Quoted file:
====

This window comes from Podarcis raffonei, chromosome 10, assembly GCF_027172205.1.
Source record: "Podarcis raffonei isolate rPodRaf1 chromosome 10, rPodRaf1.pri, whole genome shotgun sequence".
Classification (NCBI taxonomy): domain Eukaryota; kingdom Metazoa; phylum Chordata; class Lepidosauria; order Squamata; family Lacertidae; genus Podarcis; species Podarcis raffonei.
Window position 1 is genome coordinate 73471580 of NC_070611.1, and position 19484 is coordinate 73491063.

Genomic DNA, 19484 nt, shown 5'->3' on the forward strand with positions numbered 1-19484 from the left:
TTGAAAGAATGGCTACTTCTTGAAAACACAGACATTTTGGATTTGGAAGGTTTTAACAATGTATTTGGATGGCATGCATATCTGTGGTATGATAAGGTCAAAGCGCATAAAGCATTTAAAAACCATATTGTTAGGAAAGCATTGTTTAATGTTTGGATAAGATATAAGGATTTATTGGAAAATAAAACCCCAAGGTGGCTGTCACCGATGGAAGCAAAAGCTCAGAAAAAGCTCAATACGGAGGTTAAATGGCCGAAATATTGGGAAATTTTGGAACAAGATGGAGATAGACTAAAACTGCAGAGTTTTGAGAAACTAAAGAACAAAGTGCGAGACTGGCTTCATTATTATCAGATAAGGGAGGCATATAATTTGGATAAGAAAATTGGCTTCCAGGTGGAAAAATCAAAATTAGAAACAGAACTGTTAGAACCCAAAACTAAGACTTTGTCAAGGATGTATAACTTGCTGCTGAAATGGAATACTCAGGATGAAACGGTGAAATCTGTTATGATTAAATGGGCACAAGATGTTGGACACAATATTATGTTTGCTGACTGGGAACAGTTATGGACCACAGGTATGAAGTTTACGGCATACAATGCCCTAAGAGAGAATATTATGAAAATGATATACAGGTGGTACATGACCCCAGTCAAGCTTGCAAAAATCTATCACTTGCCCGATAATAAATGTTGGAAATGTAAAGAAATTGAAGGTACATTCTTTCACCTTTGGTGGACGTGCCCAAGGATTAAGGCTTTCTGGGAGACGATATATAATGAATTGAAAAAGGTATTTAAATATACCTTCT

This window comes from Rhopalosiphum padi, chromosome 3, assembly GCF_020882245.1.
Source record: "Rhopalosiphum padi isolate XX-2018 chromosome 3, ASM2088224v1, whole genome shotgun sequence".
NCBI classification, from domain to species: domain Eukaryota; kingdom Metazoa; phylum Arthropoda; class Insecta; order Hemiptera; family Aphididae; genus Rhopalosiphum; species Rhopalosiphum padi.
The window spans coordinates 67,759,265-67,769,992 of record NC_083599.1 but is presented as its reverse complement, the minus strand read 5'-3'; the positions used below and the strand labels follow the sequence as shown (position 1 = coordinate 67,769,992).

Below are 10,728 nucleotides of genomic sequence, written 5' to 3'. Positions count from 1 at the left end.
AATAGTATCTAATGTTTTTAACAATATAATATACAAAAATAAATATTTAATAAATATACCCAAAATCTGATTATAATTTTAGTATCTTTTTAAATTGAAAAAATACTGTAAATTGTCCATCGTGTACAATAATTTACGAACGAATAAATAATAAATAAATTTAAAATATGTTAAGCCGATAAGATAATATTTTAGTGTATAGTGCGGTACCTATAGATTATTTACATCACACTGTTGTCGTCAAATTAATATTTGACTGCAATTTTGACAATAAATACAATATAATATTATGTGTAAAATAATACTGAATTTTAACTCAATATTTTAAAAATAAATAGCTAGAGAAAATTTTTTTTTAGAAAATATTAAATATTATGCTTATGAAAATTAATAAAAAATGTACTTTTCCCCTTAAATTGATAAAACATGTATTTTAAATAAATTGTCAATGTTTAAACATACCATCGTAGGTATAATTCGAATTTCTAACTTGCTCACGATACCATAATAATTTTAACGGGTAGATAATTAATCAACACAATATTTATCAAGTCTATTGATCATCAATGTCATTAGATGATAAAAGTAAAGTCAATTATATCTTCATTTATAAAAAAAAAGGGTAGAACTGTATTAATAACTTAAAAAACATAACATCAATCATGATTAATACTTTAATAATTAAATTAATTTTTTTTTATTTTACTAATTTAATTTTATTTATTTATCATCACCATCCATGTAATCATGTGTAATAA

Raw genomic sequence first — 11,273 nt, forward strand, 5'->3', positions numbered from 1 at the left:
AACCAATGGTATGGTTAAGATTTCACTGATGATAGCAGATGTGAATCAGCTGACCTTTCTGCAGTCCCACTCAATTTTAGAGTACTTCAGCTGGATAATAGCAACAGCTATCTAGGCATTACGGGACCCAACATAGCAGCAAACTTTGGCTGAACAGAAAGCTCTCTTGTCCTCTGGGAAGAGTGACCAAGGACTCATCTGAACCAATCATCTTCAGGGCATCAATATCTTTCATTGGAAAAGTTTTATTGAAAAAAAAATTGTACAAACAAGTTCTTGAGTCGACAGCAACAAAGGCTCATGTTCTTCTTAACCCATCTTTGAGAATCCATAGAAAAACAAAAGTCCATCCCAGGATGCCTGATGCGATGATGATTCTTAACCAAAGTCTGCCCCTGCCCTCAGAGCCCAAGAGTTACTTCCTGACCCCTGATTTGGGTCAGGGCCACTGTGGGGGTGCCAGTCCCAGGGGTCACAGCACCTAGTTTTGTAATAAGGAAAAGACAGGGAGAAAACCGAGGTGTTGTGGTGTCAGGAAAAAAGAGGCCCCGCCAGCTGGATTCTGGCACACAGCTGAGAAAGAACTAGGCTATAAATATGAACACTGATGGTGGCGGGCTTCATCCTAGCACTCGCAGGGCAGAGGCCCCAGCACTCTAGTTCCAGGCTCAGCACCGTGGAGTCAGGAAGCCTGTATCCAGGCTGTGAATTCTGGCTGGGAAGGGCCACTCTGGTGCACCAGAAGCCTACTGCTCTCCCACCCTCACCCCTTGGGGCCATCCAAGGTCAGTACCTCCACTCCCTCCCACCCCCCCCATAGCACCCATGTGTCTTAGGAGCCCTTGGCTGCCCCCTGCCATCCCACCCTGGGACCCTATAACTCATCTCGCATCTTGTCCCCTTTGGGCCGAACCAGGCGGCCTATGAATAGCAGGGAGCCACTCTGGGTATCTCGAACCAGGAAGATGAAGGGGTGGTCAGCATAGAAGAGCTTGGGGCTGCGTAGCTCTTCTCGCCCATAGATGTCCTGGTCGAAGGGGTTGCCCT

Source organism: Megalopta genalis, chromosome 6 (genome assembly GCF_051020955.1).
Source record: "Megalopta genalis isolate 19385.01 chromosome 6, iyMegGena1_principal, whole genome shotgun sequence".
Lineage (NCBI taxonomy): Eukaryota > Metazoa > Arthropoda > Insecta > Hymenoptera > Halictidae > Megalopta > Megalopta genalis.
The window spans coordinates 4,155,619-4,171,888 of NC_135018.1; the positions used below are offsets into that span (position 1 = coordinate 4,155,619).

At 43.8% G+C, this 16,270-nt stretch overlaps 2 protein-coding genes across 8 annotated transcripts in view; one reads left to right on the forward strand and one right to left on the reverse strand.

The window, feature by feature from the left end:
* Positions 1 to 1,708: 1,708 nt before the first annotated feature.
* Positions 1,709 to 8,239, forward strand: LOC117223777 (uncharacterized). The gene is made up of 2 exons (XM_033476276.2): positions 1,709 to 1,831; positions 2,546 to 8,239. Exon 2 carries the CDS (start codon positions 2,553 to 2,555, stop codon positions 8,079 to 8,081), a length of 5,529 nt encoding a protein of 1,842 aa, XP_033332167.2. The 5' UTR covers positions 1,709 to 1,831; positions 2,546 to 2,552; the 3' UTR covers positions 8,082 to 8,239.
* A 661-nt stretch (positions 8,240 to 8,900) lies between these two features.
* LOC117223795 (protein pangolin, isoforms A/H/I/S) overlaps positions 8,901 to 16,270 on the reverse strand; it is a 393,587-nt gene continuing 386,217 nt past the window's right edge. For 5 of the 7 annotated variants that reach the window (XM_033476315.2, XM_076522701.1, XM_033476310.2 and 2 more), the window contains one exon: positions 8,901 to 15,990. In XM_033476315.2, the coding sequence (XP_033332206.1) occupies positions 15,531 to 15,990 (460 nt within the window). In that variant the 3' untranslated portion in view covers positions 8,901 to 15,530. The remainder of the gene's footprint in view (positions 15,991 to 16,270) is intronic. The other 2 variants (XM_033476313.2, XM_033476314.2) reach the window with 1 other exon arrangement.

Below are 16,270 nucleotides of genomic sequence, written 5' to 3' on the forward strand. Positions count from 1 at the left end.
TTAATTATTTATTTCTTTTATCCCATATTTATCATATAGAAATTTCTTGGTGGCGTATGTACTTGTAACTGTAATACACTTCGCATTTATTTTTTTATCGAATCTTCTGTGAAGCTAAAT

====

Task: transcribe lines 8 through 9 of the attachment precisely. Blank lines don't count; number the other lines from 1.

Source record: "Rhopalosiphum padi isolate XX-2018 chromosome 3, ASM2088224v1, whole genome shotgun sequence".
NCBI classification, from domain to species: domain Eukaryota; kingdom Metazoa; phylum Arthropoda; class Insecta; order Hemiptera; family Aphididae; genus Rhopalosiphum; species Rhopalosiphum padi.